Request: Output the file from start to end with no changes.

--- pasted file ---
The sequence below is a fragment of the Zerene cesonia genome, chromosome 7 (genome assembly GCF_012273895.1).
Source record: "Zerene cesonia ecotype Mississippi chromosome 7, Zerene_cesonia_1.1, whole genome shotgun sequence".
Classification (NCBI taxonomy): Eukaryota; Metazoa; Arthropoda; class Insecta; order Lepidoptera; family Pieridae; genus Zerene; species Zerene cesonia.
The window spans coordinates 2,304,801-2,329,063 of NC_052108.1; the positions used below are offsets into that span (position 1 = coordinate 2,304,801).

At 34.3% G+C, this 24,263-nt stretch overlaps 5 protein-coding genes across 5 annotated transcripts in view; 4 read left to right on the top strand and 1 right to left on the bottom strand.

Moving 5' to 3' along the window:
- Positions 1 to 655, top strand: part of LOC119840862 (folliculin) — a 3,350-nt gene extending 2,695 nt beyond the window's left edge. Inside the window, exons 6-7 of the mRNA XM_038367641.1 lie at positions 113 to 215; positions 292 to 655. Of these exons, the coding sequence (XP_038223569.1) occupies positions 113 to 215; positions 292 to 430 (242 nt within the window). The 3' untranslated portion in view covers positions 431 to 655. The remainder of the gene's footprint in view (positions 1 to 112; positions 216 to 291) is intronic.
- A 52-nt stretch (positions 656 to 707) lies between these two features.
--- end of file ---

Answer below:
The sequence below is a fragment of the Zerene cesonia genome, chromosome 7 (genome assembly GCF_012273895.1).
Source record: "Zerene cesonia ecotype Mississippi chromosome 7, Zerene_cesonia_1.1, whole genome shotgun sequence".
Classification (NCBI taxonomy): Eukaryota; Metazoa; Arthropoda; class Insecta; order Lepidoptera; family Pieridae; genus Zerene; species Zerene cesonia.
The window spans coordinates 2,304,801-2,329,063 of NC_052108.1; the positions used below are offsets into that span (position 1 = coordinate 2,304,801).

At 34.3% G+C, this 24,263-nt stretch overlaps 5 protein-coding genes across 5 annotated transcripts in view; 4 read left to right on the top strand and 1 right to left on the bottom strand.

Moving 5' to 3' along the window:
- Positions 1 to 655, top strand: part of LOC119840862 (folliculin) — a 3,350-nt gene extending 2,695 nt beyond the window's left edge. Inside the window, exons 6-7 of the mRNA XM_038367641.1 lie at positions 113 to 215; positions 292 to 655. Of these exons, the coding sequence (XP_038223569.1) occupies positions 113 to 215; positions 292 to 430 (242 nt within the window). The 3' untranslated portion in view covers positions 431 to 655. The remainder of the gene's footprint in view (positions 1 to 112; positions 216 to 291) is intronic.
- A 52-nt stretch (positions 656 to 707) lies between these two features.